Magical Thinking in Trademark Law
Katya Assaf III
Hebrew University of Jerusalem - Faculty of Law
May 13, 2010
37 Law & Social Inquiry 597 (2012)
People in all societies have a tendency toward magical thinking. This human inclination is extensively exploited by modern advertising, which routinely suggests that consuming goods will make us successful, happy, and fulfilled. In this article, I suggest that such advertising creates a system of beliefs resembling a totemic religion. In this religion, brands perform the role of sacred objects.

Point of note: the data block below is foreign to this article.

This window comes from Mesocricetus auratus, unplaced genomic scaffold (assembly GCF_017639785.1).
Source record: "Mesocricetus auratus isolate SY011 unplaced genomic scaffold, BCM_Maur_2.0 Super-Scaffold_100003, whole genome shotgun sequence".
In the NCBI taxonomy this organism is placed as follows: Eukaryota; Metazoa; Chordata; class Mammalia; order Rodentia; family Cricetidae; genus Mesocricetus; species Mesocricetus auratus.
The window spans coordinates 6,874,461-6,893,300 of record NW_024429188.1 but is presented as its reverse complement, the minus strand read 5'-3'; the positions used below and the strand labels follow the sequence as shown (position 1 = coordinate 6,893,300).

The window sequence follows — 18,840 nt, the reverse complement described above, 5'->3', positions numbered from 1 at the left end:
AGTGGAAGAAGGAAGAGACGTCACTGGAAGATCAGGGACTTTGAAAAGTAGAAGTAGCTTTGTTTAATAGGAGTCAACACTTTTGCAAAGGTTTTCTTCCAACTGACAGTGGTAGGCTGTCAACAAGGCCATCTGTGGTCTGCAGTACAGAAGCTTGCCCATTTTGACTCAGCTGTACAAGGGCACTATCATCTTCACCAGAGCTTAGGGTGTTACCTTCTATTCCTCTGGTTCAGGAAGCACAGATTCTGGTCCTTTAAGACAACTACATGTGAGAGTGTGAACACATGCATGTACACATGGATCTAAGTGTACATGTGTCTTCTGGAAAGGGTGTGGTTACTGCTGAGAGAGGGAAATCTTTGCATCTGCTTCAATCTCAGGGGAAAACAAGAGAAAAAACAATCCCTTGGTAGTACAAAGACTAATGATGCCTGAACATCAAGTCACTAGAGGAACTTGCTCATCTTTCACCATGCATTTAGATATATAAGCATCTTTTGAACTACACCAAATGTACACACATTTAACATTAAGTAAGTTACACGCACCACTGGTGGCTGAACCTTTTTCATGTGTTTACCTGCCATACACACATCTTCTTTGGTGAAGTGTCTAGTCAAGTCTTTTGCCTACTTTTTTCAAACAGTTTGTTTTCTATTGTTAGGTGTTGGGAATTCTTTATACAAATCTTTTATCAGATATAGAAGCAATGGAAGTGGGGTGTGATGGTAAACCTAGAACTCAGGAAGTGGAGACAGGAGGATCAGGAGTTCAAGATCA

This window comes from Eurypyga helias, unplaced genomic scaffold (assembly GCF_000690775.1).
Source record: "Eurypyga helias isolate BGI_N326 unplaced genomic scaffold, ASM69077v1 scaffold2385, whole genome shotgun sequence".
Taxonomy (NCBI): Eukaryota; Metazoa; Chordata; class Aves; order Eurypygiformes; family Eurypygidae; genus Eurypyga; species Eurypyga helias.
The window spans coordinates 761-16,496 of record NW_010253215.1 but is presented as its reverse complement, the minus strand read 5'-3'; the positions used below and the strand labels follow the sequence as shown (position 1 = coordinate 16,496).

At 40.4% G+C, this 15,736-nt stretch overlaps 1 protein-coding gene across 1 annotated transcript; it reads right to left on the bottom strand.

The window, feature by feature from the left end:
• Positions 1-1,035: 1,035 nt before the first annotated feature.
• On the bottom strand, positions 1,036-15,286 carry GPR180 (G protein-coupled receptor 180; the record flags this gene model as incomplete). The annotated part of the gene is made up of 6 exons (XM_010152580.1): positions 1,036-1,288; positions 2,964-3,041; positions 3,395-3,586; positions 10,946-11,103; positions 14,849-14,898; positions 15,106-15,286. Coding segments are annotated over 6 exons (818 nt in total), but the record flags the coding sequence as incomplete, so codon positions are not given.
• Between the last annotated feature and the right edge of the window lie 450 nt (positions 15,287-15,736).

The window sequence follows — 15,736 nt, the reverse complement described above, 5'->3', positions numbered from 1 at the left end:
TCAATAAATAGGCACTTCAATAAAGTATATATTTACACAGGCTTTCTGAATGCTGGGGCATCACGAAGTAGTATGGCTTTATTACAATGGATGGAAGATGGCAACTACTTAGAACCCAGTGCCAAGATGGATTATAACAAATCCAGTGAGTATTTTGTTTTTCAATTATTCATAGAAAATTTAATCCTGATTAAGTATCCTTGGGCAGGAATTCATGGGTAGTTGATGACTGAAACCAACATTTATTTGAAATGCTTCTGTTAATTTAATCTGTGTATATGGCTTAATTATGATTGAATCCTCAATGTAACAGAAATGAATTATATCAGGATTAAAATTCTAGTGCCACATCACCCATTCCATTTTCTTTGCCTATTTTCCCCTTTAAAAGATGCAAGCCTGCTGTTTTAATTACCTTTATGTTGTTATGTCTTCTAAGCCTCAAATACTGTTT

Trademark law initially aims at preventing consumer confusion. Yet, today, famous trademarks are extensively protected against nonconfusing associations. I argue in this article that this broad protection is based on magical thinking. Pointing out the parallels between the laws of magic and trademark doctrines, such as the doctrine of dilution, I suggest that famous marks are legally treated as magical, sacred objects. This legal approach amounts to endorsing the commercial religion of brands.
Number of Pages in PDF File: 32
Date posted: May 15, 2010 ; Last revised: March 31, 2015
© 2016 Social Science Electronic Publishing, Inc. All Rights Reserved.
This page was processed by apollobot1 in 2.469 seconds